Disgruntled workers of America, it may be getting safer to kvetch about your job on Facebook.
According to a National Labor Relations Board ruling made public in August, the Triple Play Sports Bar and Grille, of Watertown, Connecticut, has until Friday to rehire employees fired in 2011 over a negative Facebook post and for clicking the "like" button.
The NLRB said in a 3-2 ruling that Triple Play shouldn't have fired the workers because they were simply acting collectively to discuss a workplace issue, which is protected under the National Labor Relations Act.
The bar said it would appeal the ruling.
Joseph Yamin, the lawyer representing Triple Play's owners, said he and his clients would file with the US Court of Appeals for the Second circuit later this week.
"The wide-ranging effects of this ruling don't make sense in today's economy and in the use of social media," he said. "This is not a concerted work activity."
Brian Spitz, an Ohio lawyer who has dealt with other cases involving social media, says the ruling reflects the difficulty of dealing with 21st century social media labor issues through 20th century labor laws.
"We're attempting to apply 20, 30 and even 50-and-60 year old laws to a new generation of technology," he said.
The drama started with a group of employees grousing about a state tax withholding mix-up that left them owing more than they thought they would have.
Jamie LaFrance, an ex-employee, complained on Facebook about owing the state. A few then-employees joined in with their own comments, also upset about the mistake. Some cursed, and LaFrance speculated that one of her ex-bosses was a "shady little man" who simply pocketed the money, according a copy of the conversation included in the NLRB's decision.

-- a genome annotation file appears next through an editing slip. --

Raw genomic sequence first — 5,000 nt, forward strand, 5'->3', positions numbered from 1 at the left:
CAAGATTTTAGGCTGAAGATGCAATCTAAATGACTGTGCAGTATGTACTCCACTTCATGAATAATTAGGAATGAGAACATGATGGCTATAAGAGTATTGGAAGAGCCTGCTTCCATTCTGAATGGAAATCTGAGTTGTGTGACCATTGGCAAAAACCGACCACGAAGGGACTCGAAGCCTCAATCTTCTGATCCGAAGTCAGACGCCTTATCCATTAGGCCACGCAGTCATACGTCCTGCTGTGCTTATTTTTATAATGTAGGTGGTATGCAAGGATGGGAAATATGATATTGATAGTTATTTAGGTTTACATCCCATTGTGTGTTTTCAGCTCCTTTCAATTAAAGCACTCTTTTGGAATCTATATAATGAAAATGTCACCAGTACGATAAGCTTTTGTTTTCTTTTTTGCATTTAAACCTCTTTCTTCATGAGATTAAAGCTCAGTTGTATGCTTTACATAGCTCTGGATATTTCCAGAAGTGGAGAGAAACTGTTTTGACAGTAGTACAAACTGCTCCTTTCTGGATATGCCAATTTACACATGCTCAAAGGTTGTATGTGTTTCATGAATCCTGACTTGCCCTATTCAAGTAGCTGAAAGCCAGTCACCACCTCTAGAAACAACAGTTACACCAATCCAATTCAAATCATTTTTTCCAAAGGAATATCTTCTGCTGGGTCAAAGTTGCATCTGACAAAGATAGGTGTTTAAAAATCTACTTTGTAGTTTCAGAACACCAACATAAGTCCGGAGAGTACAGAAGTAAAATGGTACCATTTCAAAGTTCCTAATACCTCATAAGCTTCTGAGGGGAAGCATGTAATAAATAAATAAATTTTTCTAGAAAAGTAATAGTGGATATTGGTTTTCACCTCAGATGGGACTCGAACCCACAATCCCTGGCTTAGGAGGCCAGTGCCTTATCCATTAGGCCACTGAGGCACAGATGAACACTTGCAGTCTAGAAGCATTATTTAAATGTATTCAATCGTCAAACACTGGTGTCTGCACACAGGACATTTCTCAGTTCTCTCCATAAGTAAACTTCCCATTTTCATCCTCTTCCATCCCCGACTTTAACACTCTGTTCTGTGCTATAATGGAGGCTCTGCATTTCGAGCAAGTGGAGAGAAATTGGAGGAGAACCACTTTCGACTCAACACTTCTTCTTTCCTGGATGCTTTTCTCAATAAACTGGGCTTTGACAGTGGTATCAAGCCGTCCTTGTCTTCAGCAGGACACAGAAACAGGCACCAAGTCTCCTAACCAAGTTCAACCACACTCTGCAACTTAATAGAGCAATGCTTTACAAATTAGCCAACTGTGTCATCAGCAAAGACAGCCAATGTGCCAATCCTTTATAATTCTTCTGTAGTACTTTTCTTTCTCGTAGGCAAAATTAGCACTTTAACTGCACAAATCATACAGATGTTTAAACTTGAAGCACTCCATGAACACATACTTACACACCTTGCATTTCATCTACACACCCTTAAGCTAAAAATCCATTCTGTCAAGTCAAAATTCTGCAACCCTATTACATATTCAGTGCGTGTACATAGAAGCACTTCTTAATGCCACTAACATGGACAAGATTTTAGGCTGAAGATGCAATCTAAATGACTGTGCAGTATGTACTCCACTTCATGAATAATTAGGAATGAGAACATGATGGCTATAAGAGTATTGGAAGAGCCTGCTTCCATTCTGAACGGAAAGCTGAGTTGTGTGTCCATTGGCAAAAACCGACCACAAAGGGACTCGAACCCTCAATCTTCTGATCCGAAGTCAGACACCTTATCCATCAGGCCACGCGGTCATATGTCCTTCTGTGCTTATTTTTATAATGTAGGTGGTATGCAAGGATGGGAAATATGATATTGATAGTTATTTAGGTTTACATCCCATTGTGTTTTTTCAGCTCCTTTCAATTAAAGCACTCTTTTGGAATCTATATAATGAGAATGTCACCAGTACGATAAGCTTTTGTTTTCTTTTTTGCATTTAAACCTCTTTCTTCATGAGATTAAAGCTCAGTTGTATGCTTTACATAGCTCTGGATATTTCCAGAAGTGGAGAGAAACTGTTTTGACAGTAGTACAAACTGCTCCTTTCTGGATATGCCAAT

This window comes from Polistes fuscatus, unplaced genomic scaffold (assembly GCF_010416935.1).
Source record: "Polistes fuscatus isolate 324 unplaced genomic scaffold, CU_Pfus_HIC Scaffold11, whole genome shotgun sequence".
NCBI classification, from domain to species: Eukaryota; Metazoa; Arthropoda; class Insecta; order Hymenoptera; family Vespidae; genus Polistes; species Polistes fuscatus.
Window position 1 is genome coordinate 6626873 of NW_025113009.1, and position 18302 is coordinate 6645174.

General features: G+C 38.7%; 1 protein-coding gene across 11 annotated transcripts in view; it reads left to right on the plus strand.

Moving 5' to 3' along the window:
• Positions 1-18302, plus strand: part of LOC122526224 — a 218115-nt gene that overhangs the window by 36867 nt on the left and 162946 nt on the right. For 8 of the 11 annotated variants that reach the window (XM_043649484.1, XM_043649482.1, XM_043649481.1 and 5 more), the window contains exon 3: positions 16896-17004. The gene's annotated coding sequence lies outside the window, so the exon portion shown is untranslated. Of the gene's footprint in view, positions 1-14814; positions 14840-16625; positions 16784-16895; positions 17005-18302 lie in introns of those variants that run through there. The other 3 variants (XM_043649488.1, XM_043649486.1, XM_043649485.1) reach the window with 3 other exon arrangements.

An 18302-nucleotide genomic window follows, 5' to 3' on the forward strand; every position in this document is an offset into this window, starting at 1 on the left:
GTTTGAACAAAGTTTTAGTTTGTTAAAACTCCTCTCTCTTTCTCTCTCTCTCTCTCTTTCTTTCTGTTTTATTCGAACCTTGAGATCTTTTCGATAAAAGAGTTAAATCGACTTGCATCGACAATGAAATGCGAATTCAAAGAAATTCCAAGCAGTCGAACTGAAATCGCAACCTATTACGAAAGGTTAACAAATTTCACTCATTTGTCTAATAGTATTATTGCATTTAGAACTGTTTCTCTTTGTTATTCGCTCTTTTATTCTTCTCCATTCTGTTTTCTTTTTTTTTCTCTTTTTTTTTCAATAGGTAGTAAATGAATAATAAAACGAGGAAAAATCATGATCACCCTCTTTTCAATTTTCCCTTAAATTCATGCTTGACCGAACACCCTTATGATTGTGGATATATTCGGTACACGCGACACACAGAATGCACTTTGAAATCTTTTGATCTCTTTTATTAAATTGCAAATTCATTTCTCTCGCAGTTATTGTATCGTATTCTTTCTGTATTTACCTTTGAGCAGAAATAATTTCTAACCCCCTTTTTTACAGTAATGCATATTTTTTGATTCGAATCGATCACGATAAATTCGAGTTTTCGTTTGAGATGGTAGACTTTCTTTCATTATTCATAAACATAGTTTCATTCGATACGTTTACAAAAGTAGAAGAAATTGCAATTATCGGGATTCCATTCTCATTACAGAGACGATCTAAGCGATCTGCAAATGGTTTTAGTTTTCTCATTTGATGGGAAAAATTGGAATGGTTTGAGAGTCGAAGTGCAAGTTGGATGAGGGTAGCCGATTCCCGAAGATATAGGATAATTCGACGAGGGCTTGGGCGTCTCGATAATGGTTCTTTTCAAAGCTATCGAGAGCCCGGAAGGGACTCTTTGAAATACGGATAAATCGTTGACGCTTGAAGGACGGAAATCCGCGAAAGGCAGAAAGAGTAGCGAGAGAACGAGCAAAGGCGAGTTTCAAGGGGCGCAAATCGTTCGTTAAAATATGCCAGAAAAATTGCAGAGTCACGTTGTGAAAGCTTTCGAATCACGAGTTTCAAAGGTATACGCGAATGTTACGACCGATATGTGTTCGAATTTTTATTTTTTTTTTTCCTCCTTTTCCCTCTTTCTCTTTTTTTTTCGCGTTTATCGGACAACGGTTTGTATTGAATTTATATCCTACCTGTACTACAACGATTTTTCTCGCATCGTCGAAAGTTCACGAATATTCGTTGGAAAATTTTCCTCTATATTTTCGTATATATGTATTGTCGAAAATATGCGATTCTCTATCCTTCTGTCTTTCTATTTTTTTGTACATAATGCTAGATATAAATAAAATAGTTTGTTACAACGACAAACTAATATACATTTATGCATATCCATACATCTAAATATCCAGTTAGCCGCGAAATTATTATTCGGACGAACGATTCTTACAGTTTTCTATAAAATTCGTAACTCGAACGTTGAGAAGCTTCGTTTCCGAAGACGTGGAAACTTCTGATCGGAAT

Jillian Sanzone, who was still working at the bar then, joined in.
"I owe too," she wrote. "Such an a**hole."
Thomas Spinella, who was also still at Triple Play, clicked the "like" button on LaFrance's initial post but otherwise stayed out of it.
Two days after the initial post, Triple Play co-owner Thomas Daddona fired Sanzone. He told the waitress who had been with the restaurant since it opened more than a year earlier that her comments displayed a lack of loyalty.
Although Sanzone's privacy settings only allowed her Facebook friends to see her comments, she was friends with Daddona's sister, who passed along Sanzone's words.
The next day, Daddona and the other co-owner, Ralph Delbuono, called Spinella to the carpet and dismissed him for his use of the "like" button.
Spinella and Daddona declined to comment on the case. Sanzone and DelBuono did not immediately return requests for comment.
The case builds on previous decisions around workplace social media policies. A few days after Sanzone and Spinella got fired, an ambulance company -- in Connecticut, no less -- had to settle with an employee it had fired over her Facebook posts.